Every tenth woman is afflicted with breast cancer during her lifetime.The diagnosis and treatment of a patient involves the collaboration of a wide range of specialists.
To improve this situation, VPH-PRISM partners are developing software for X-ray, MRI images, ultrasound, and histology from biopsies, to provide a unified display to spatially superimpose, measure, and manipulate these images. Especially helpful would be the ability to characterize the area surrounding a tumor more accurately. The project will aim to answer the questions: has this tissue changed to such a degree that it must be removed with the tumor during the operation, or can a more local excision, exposing the patient to a less invasive operation, be performed without the risk of recurrence?
To accomplish this, tissue sample pathology slides must be digitized. However, digitization generates large amounts of data, which pathologists can only partially inspect. To solve this, VPH-PRISM experts are also developing software that automatically preselects and preprocesses the data, thereby facilitating the work of the pathologist. If the venture is successful, experts estimate that digital pathology will promote a breakthrough in breast cancer care similar to the effect that the widespread introduction of mammography had on early detection that has occurred over the last 15 years.
The project will explore how a deep understanding of tissue microstructure, gleaned from histology, can aid interpretation of X-ray, MRI, and ultrasound images. Additionally challenging is the presentation of tissue sample images alongside MRI and X-ray images. Experts using computationally intensive algorithms must guarantee that multiple data sets fit perfectly together. Only in this manner can tissue parameters gathered using different scalings be spatially correlated and hence superimposed.The goal is a software tool that supports clinicians when choosing therapy. Patient data should be grouped automatically according to shared criteria. This allows the software to provide clues for optimal chemotherapy, for instance, if a patient with particular tissue characteristics has been assigned to a particular group. This could prove useful for monitoring the progress of therapy more accurately: Is the tumor degenerating as quickly as expected when a patient undergoes a certain type of chemotherapy? If not, then the doctor could cease ineffective therapy in a timely fashion and provide the patient with alternative drugs.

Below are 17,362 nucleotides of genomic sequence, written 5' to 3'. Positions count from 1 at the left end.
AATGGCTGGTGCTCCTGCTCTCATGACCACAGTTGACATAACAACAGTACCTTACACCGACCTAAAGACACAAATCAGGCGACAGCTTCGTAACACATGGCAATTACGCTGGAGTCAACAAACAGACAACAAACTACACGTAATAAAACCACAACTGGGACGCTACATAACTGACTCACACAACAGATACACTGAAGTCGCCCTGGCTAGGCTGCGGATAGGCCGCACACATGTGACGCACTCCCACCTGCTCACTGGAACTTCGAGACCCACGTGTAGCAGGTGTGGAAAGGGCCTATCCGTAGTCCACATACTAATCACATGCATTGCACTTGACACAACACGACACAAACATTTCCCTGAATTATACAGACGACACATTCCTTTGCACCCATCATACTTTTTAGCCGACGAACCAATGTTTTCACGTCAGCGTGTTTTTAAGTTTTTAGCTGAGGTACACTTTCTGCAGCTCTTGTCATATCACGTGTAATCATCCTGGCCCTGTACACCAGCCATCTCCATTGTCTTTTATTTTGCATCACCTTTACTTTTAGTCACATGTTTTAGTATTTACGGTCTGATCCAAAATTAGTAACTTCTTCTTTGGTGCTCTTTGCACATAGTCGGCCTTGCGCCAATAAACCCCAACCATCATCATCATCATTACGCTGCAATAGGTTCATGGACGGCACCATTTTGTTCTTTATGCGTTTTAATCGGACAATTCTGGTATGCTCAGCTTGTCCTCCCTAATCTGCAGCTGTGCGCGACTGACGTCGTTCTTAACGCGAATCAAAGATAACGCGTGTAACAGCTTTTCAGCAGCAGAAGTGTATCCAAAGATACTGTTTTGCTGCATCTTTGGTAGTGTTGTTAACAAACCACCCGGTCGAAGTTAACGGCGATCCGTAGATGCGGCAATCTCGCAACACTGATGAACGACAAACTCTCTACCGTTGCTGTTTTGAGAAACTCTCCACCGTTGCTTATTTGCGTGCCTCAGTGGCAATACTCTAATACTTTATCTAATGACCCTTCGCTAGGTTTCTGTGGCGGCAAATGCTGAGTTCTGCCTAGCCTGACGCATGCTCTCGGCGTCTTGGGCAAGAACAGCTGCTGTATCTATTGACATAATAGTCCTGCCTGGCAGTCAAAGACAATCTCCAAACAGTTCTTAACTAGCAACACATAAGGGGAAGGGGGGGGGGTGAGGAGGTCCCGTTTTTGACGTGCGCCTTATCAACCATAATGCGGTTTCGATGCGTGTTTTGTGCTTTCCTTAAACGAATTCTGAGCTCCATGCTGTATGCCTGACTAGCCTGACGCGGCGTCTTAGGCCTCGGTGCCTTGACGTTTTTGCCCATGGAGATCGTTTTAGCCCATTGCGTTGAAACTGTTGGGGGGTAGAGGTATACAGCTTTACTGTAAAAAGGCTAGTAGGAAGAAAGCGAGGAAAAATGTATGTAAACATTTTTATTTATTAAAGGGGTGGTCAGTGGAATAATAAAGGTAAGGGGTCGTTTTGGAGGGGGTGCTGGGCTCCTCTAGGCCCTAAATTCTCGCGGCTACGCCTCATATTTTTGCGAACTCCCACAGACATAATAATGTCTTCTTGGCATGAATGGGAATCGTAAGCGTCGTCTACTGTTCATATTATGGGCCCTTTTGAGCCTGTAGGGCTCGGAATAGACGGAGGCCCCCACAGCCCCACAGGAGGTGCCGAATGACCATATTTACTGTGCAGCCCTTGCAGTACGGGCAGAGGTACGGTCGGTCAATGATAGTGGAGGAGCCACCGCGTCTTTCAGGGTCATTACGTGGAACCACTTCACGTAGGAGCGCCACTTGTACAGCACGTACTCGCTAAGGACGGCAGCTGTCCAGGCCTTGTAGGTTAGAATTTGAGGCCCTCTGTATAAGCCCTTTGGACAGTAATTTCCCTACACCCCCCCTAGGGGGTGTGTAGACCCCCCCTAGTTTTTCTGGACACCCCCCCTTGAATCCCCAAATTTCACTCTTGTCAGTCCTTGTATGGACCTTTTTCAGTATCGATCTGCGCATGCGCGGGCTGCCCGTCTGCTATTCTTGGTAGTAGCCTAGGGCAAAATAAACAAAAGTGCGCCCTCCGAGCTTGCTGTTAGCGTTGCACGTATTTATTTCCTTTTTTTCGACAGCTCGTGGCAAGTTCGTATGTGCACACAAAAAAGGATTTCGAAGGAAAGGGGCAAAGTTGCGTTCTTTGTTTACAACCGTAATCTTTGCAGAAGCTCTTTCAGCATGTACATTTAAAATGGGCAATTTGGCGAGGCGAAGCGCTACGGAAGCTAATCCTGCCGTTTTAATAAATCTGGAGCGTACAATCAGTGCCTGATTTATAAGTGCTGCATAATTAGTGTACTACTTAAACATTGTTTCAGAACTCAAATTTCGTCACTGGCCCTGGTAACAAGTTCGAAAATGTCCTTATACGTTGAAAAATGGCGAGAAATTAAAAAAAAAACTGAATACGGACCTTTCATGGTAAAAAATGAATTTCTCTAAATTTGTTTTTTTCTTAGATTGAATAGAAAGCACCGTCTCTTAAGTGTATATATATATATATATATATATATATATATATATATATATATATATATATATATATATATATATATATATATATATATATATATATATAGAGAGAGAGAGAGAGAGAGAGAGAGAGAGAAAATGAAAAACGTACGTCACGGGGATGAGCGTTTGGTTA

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The Institute of Semiconductor Technology and the Institute of Physical and Theoretical Chemistry, both members of the Laboratory for Emerging Nanometrology (LENA), at Technische Universität Braunschweig are partners in a new European research project entitled ChipScope, which aims to develop a completely new and extremely small optical microscope capable of observing the interior of living cells in real time. A consortium of 7 partners from 5 countries will tackle this issue with very ambitious objectives during a four-year research program.
To demonstrate the usefulness of this new scientific tool, at the end of the project the developed chip-sized microscope will be used to observe in real-time...
Astronomers from Bonn and Tautenburg in Thuringia (Germany) used the 100-m radio telescope at Effelsberg to observe several galaxy clusters. At the edges of these large accumulations of dark matter, stellar systems (galaxies), hot gas, and charged particles, they found magnetic fields that are exceptionally ordered over distances of many million light years. This makes them the most extended magnetic fields in the universe known so far.
The results will be published on March 22 in the journal „Astronomy & Astrophysics“.
Galaxy clusters are the largest gravitationally bound structures in the universe. With a typical extent of about 10 million light years, i.e. 100 times the...
Researchers at the Goethe University Frankfurt, together with partners from the University of Tübingen in Germany and Queen Mary University as well as Francis Crick Institute from London (UK) have developed a novel technology to decipher the secret ubiquitin code.
Ubiquitin is a small protein that can be linked to other cellular proteins, thereby controlling and modulating their functions. The attachment occurs in many...
In the eternal search for next generation high-efficiency solar cells and LEDs, scientists at Los Alamos National Laboratory and their partners are creating...
Silicon nanosheets are thin, two-dimensional layers with exceptional optoelectronic properties very similar to those of graphene. Albeit, the nanosheets are less stable. Now researchers at the Technical University of Munich (TUM) have, for the first time ever, produced a composite material combining silicon nanosheets and a polymer that is both UV-resistant and easy to process. This brings the scientists a significant step closer to industrial applications like flexible displays and photosensors.
Silicon nanosheets are thin, two-dimensional layers with exceptional optoelectronic properties very similar to those of graphene. Albeit, the nanosheets are...
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